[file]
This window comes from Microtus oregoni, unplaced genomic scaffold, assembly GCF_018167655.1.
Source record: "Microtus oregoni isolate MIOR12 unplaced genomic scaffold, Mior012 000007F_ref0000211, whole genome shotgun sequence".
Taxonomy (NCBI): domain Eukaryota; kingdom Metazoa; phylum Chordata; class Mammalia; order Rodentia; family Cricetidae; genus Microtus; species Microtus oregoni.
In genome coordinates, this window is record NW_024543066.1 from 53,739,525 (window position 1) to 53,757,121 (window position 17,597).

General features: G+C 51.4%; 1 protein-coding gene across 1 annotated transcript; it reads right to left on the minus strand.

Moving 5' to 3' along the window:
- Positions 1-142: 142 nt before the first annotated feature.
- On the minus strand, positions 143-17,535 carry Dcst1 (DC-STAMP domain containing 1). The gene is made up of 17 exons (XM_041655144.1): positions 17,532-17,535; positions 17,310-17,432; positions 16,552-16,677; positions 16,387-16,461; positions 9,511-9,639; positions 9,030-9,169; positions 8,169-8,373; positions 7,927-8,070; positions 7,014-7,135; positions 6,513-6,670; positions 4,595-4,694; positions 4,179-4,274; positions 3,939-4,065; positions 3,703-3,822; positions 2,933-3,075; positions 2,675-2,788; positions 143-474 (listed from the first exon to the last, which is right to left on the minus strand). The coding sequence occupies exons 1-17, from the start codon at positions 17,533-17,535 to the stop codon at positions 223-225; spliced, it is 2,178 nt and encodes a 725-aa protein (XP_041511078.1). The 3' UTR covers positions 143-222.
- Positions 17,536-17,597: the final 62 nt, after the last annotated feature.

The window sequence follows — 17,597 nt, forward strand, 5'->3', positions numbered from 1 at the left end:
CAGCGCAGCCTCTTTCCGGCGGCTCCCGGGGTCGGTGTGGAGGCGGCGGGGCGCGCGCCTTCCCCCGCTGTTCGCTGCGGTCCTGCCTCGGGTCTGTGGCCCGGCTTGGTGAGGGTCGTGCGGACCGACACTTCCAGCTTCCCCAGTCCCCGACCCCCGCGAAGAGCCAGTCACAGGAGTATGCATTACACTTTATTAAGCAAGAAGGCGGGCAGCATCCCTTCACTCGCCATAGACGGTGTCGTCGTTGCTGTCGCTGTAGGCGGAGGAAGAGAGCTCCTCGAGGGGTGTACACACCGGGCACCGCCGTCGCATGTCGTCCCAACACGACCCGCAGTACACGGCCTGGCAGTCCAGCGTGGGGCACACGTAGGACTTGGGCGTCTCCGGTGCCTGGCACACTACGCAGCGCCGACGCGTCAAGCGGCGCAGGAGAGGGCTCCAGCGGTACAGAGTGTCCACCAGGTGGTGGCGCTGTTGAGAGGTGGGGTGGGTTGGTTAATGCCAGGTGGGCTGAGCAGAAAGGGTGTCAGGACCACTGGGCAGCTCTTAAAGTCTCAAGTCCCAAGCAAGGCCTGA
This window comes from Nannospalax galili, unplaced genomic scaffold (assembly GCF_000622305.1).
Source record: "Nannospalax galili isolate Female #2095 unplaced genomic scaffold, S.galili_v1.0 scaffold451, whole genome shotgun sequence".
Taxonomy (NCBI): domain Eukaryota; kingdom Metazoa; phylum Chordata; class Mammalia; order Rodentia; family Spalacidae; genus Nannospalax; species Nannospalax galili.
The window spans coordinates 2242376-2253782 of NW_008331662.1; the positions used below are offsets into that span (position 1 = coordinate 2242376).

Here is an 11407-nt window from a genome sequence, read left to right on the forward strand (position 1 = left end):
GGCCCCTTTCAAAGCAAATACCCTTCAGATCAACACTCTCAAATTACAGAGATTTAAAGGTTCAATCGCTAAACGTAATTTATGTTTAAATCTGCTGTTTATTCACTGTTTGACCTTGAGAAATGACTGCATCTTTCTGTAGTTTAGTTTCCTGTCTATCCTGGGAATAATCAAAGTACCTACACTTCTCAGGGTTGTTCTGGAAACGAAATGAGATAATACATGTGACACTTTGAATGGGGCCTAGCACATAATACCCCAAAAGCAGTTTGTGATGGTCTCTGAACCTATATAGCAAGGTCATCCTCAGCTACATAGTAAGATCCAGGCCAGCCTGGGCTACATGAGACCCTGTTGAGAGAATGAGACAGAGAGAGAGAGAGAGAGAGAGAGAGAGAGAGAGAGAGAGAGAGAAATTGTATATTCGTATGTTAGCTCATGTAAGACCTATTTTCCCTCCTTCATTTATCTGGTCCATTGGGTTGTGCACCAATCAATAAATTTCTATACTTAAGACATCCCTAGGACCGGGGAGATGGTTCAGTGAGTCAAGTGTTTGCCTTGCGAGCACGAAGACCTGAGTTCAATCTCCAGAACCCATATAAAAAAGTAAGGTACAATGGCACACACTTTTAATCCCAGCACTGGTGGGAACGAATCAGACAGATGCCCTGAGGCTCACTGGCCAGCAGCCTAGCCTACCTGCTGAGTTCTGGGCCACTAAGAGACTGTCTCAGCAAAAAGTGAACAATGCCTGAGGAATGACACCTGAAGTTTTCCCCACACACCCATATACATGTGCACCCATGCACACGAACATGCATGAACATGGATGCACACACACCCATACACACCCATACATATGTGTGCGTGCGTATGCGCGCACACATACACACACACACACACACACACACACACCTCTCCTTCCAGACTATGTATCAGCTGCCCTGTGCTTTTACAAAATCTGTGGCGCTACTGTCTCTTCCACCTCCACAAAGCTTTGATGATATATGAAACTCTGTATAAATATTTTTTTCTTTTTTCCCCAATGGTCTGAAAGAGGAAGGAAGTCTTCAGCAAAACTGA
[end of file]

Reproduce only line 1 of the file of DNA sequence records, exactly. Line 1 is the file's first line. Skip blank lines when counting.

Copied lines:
This window comes from Microtus oregoni, unplaced genomic scaffold, assembly GCF_018167655.1.